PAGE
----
Pot Washing & Bare Roots!

18 February 2022

Hello everyone, welcome to this month's blog post. I hope you're all well and have had a good start to 2022.

This month, I thought I'd talk a little bit about one of the main jobs we tend to do at this time of year - pot washing!

If you have received an order of plants from us in the past, you will know that we mostly remove the pots from the plants and wrap the root balls to protect them in transit. The reasoning for this is twofold:

  • Firstly, the hope is that this greatly minimises the amount of plastic going to landfill, either through us discarding the pots or customers throwing them away.
  • Secondly, it makes packing our plants quicker and easier. We can also get more plants in a box and pack them tighter together without squashing them. This minimises the amount of void-fill we have to use, as well as the amount of cardboard, as we can get more plants to a box, which in turn takes up less space in the courier's van, making it more beneficial for all parties and indeed the environment.

We think that most gardeners tend to have a surplus of plastic pots lying around in sheds and greenhouses, but if customers would like their plants sent in pots, we are happy to oblige.

Unbelievably, we still live in an age where the machinery in recycling plants cannot pick up black coloured plastics in order to send them on the right conveyor to be recycled. Hence why pot manufacturers have now started to produce taupe coloured pots, which can be picked up by A.I. and sent down the recycling chute rather than the landfill one.

I would also like to note that washing and reusing our pots (some of which have now been reused for over seven years) is no cheaper than buying in a brand new lot every year. In fact, when you tot up the cost of labour and disinfectant, it works out a little more expensive. My question being though, what is the cost to the environment of all the small nurseries, garden centres and their customers, throwing away all these pots every year or placing them in the recycling bin with the hope that they will end up in the right place, only to be rejected at the other end and sent to landfill by an inferior technology. It is worth further noting that most black plastic plant pots are indeed recyclable, but the systems in place simply cannot pick them up due to their colour.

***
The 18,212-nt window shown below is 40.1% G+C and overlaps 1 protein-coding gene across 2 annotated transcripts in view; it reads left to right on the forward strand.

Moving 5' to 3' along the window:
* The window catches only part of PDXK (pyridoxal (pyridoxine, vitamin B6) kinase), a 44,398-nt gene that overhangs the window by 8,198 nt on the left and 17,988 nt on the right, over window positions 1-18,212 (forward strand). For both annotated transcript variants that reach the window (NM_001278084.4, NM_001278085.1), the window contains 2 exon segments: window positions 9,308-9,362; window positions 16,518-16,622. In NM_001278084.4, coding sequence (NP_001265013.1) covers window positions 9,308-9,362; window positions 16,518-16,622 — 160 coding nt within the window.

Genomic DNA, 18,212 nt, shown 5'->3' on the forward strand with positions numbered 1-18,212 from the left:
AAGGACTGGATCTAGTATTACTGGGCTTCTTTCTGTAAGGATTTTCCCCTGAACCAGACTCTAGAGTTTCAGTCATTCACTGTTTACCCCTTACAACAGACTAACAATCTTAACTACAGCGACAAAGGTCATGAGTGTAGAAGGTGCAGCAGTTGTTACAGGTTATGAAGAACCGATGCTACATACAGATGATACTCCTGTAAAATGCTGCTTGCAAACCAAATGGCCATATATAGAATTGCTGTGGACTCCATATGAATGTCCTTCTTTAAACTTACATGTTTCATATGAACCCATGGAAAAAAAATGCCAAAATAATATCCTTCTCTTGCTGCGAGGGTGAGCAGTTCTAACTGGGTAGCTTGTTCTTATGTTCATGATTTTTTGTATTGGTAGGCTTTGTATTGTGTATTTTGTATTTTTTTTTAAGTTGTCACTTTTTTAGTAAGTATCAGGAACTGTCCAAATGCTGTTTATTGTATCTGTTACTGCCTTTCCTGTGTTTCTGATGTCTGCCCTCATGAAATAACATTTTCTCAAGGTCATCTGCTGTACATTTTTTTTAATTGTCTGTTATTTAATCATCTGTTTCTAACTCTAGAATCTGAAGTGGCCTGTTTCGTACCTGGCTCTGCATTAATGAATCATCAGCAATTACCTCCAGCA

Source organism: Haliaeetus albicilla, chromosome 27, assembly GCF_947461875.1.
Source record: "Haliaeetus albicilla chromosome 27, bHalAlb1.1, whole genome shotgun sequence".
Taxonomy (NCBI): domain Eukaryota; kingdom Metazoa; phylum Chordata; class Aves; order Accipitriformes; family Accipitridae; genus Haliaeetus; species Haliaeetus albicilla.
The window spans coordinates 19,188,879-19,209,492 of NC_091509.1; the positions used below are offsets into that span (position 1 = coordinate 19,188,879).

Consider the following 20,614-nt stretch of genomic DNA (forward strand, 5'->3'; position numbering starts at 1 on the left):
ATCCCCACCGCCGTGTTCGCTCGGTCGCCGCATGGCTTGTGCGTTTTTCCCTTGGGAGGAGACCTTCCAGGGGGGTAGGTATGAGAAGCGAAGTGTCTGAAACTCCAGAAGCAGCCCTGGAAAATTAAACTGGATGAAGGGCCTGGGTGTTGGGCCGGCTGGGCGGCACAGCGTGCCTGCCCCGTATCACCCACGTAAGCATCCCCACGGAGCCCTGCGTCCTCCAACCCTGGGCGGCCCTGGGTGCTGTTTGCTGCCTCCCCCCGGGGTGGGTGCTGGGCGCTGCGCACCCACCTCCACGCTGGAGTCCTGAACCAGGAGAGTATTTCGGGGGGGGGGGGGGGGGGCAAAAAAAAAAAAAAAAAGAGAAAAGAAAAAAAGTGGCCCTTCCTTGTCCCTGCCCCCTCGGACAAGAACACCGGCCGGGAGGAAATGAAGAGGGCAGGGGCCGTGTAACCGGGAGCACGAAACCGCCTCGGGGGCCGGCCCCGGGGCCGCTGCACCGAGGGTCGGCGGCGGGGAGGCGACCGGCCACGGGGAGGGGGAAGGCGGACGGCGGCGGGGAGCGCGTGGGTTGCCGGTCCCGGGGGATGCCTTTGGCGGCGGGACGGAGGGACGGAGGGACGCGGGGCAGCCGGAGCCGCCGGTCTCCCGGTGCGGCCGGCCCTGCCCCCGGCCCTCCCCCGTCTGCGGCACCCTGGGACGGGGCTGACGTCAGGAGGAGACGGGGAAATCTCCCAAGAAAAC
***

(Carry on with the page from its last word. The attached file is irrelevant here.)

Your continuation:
So, how do we do it? Well, before I answer that, I'd like to share a picture of our lovely Chris, sporting an apron fashioned from a compost pallet-topper, in her words, looking like "one of those doll toilet roll covers!". So elegant did she look, and so graceful her one-woman fashion show was, that even the cows couldn't take their eyes off her; gazing on as she strutted around - a dazzling beacon in blue.

Anyway, for those of you who are still reading and haven't shrivelled up with boredom - essentially, I hose the excess dirt off the pots, Chris gives them a scrub with a brush to get into all the nooks and crannies and get the fine dirt off. They are then plunged into a special horticultural disinfectant for ten minutes, which is specifically for this job; then they're drained and finally stacked ready for reuse.

It sounds simple and it is really, but there's a fair bit of setting up and to-ing and fro-ing. Plus, answering the phone when you're wearing about four layers because you're working at the top of a windy hill in January, is, well, challenging, shall we say?

So far this year, we've washed about six thousand. We're not done yet but we washed more than we needed last year, so we already have some to go at.

I hope you enjoyed reading this month's blog post. I'll aim to keep you posted monthly with regard to what we've been up to and what new plants and products are available. Don't forget that our annual bare root offer ends on the 28th of February. As ever they've been flying out. Here's a wee picture of me, holding up some that were off on their way to their new owners, to be loved and admired for many years to come...

And to finish, here's some more pictures of bare roots getting boxed and all the boxes in my hallway, ready to be taken to the post office the next morning (please excuse the decorating sheet). Addresses obscured of course!

Enjoy the rest of your February everyone, and be sure to check back next month for more news from the nursery. 

P.S. if you'd like to request a guide and subscribe to the mailing list, I'll let you know when the new blog post is out.

Best wishes, Gary, Jenny, Chris & Riley.

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